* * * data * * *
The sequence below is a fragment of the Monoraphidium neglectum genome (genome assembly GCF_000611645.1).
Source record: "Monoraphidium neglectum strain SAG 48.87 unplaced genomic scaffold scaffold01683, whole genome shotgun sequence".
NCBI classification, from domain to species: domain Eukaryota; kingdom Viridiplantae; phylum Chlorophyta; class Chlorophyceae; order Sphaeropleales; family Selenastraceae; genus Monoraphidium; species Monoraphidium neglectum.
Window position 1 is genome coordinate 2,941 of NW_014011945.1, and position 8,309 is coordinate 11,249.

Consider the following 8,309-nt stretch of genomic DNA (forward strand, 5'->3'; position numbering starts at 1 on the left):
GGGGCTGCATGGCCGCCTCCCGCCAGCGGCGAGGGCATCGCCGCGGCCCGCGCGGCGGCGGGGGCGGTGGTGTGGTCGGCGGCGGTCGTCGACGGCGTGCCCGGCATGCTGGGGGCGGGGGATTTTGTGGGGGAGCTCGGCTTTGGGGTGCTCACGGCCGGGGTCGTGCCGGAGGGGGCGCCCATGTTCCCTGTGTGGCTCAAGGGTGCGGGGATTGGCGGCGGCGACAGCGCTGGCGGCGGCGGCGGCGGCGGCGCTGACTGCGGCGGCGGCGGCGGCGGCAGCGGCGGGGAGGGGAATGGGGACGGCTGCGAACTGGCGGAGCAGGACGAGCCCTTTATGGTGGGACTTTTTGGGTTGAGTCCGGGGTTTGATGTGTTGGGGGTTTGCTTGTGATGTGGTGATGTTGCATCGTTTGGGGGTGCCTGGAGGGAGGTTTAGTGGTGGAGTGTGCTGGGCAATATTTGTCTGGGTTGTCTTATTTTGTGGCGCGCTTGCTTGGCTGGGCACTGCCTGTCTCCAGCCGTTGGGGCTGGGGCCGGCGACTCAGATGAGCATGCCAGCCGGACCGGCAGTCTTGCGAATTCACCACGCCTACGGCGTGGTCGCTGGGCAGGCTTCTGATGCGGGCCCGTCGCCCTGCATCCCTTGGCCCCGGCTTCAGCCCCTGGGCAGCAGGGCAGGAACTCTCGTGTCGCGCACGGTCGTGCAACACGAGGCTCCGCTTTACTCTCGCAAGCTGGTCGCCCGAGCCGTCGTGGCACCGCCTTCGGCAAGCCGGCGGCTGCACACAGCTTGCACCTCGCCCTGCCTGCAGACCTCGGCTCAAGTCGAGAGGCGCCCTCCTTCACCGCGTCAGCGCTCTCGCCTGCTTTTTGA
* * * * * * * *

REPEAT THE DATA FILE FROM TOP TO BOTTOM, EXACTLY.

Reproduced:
The sequence below is a fragment of the Monoraphidium neglectum genome (genome assembly GCF_000611645.1).
Source record: "Monoraphidium neglectum strain SAG 48.87 unplaced genomic scaffold scaffold01683, whole genome shotgun sequence".
NCBI classification, from domain to species: domain Eukaryota; kingdom Viridiplantae; phylum Chlorophyta; class Chlorophyceae; order Sphaeropleales; family Selenastraceae; genus Monoraphidium; species Monoraphidium neglectum.
Window position 1 is genome coordinate 2,941 of NW_014011945.1, and position 8,309 is coordinate 11,249.

Consider the following 8,309-nt stretch of genomic DNA (forward strand, 5'->3'; position numbering starts at 1 on the left):
GGGGCTGCATGGCCGCCTCCCGCCAGCGGCGAGGGCATCGCCGCGGCCCGCGCGGCGGCGGGGGCGGTGGTGTGGTCGGCGGCGGTCGTCGACGGCGTGCCCGGCATGCTGGGGGCGGGGGATTTTGTGGGGGAGCTCGGCTTTGGGGTGCTCACGGCCGGGGTCGTGCCGGAGGGGGCGCCCATGTTCCCTGTGTGGCTCAAGGGTGCGGGGATTGGCGGCGGCGACAGCGCTGGCGGCGGCGGCGGCGGCGGCGCTGACTGCGGCGGCGGCGGCGGCGGCAGCGGCGGGGAGGGGAATGGGGACGGCTGCGAACTGGCGGAGCAGGACGAGCCCTTTATGGTGGGACTTTTTGGGTTGAGTCCGGGGTTTGATGTGTTGGGGGTTTGCTTGTGATGTGGTGATGTTGCATCGTTTGGGGGTGCCTGGAGGGAGGTTTAGTGGTGGAGTGTGCTGGGCAATATTTGTCTGGGTTGTCTTATTTTGTGGCGCGCTTGCTTGGCTGGGCACTGCCTGTCTCCAGCCGTTGGGGCTGGGGCCGGCGACTCAGATGAGCATGCCAGCCGGACCGGCAGTCTTGCGAATTCACCACGCCTACGGCGTGGTCGCTGGGCAGGCTTCTGATGCGGGCCCGTCGCCCTGCATCCCTTGGCCCCGGCTTCAGCCCCTGGGCAGCAGGGCAGGAACTCTCGTGTCGCGCACGGTCGTGCAACACGAGGCTCCGCTTTACTCTCGCAAGCTGGTCGCCCGAGCCGTCGTGGCACCGCCTTCGGCAAGCCGGCGGCTGCACACAGCTTGCACCTCGCCCTGCCTGCAGACCTCGGCTCAAGTCGAGAGGCGCCCTCCTTCACCGCGTCAGCGCTCTCGCCTGCTTTTTGA